We'll make a more detailed hardware inspection when we do a proper preview, but for this introduction of the Samsung Galaxy Note II we'll just cover the interesting bits.
The display and S Pen are arguably the most interesting hardware features, so they get their own chapters.
The Samsung Galaxy Note II takes the Galaxy S III design and upscales it. It has roughly the same surface area as the original Note, but is slightly taller and narrower. It's also a bit thinner and the weight is practically unchanged.
The narrower device does feel slightly better in the hand, but it's still a large slab - it's a full 10mm wider than the already big Galaxy S III. Yet the Samsung Galaxy Note II is not too hard to pocket - it might not fit every pocket, but it's entirely possible to carry it around like a phone.
As far as connectivity goes, the Note II will come in two versions - HSPA+ and LTE. Both use the same Exynos chipset, but the LTE version has an additional modem (some Samsung handsets switch to a Qualcomm chipset for their LTE versions).
The Samsung Galaxy Note II only has a couple of wired ports, but between them they handle all the needed functionality.
The 3.5mm audio jack on top does wired headset and headphones duty, while the microUSB port on the bottom handles charging and data connection with a computer. It's also MHL-enabled, so you can output HD video through an HDMI adapter or use USB Host functions with another adapter.
The back of the phoneblet looks pretty barren - it houses an 8MP camera and a single-LED flash near the top and the loudspeaker near the bottom. The camera protrudes slightly, so the Note II rests on it when you place it on a level surface.
Samsung used the same hyperglazed plastic to construct the outer shell of the Galaxy Note II as on the Galaxy S III. It comes in Marble White and Titanium Grey. The back cover is removable and below it you'll find the beefy 3100mAh battery along with the microSIM and microSD card slots. The SIM card is blocked by the battery.
There will be a flip cover accessory for the Note II. It's the same as the one the original Note and the Galaxy S III got. It replaces the back cover and provides protection for the screen. The flap is made of leather.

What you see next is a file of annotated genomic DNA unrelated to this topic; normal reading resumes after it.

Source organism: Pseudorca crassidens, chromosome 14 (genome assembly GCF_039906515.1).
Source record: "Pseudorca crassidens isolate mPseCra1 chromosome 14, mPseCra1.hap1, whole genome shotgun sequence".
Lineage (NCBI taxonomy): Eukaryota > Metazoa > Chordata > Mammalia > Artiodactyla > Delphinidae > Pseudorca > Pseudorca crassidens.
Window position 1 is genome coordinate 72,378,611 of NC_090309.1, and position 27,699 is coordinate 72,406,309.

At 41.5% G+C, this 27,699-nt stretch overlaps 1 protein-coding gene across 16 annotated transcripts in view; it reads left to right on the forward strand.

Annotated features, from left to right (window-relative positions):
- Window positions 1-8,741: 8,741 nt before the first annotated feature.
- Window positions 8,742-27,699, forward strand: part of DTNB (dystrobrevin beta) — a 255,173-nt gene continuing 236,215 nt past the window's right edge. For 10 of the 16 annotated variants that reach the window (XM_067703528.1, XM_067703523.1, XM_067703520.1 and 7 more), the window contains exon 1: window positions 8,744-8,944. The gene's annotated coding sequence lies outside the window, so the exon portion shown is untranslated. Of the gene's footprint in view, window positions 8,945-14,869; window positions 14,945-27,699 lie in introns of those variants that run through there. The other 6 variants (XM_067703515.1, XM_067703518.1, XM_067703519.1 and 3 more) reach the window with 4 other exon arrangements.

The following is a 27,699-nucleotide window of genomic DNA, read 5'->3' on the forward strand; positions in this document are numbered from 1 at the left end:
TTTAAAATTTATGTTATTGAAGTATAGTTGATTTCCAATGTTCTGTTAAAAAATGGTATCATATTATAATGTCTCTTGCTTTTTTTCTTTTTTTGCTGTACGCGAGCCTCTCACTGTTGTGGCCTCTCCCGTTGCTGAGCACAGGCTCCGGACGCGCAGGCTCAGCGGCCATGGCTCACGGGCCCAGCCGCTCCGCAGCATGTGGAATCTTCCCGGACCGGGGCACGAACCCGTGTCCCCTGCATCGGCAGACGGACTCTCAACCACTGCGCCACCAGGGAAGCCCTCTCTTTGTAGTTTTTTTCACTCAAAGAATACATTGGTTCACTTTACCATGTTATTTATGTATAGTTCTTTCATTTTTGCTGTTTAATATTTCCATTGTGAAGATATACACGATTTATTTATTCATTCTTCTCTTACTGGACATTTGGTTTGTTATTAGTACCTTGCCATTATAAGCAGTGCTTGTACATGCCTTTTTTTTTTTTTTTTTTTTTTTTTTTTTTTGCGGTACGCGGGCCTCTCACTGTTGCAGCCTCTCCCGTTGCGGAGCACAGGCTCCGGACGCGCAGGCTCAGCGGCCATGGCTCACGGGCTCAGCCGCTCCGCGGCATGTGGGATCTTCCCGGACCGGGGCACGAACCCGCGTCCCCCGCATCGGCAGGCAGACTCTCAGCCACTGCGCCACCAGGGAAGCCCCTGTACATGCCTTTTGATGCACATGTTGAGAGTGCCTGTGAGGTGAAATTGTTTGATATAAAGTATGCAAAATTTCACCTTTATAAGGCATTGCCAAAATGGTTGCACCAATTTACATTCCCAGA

A lot of people were hoping that Samsung would move to a non-PenTile screen for the Galaxy Note II and the Koreans delivered. They changed other features of the screen too, like the surface on top, which is now Gorilla Glass 2.
Also, the diagonal grew to 5.55" (up from 5.3") and the aspect ratio changed - the Galaxy Note II uses a 720p screen (16:9) instead of WXGA (16:10).
What this amounts to is a taller, narrower screen (and consequently taller, narrower device) and a slightly increased surface area - the Galaxy Note II screen has about 2% more surface area than the original Note.
The removal of that 80-pixel wide strip resulted in a slightly lower pixel density - 267ppi vs. 285ppi. The new matrix, however, makes up for that easily and the perceivable sharpness of the screen is actually higher.
It's no longer a PenTile matrix like on the original Note (which had a slight crosshatch patter noticeable, but only if you look really closely). Perhaps these photos snapped with a digital microscope will help clear up the differences in pixel arrangements.
Samsung Galaxy Note screen • Samsung Galaxy Note II screen
The pixels of the Note II have one tall Blue sub-pixel on the left and smaller Green and Red pixels stacked one on top of the other. It's an odd arrangement, but it has three subpixels per pixel. The reason for the different Blue pixel is that Blue AMOLEDs typically have a shorter life and making them bigger balances things out. Also, the Blue pixel doesn't shine as brightly, which also improves its life, but doesn't affect color balance (because it's bigger).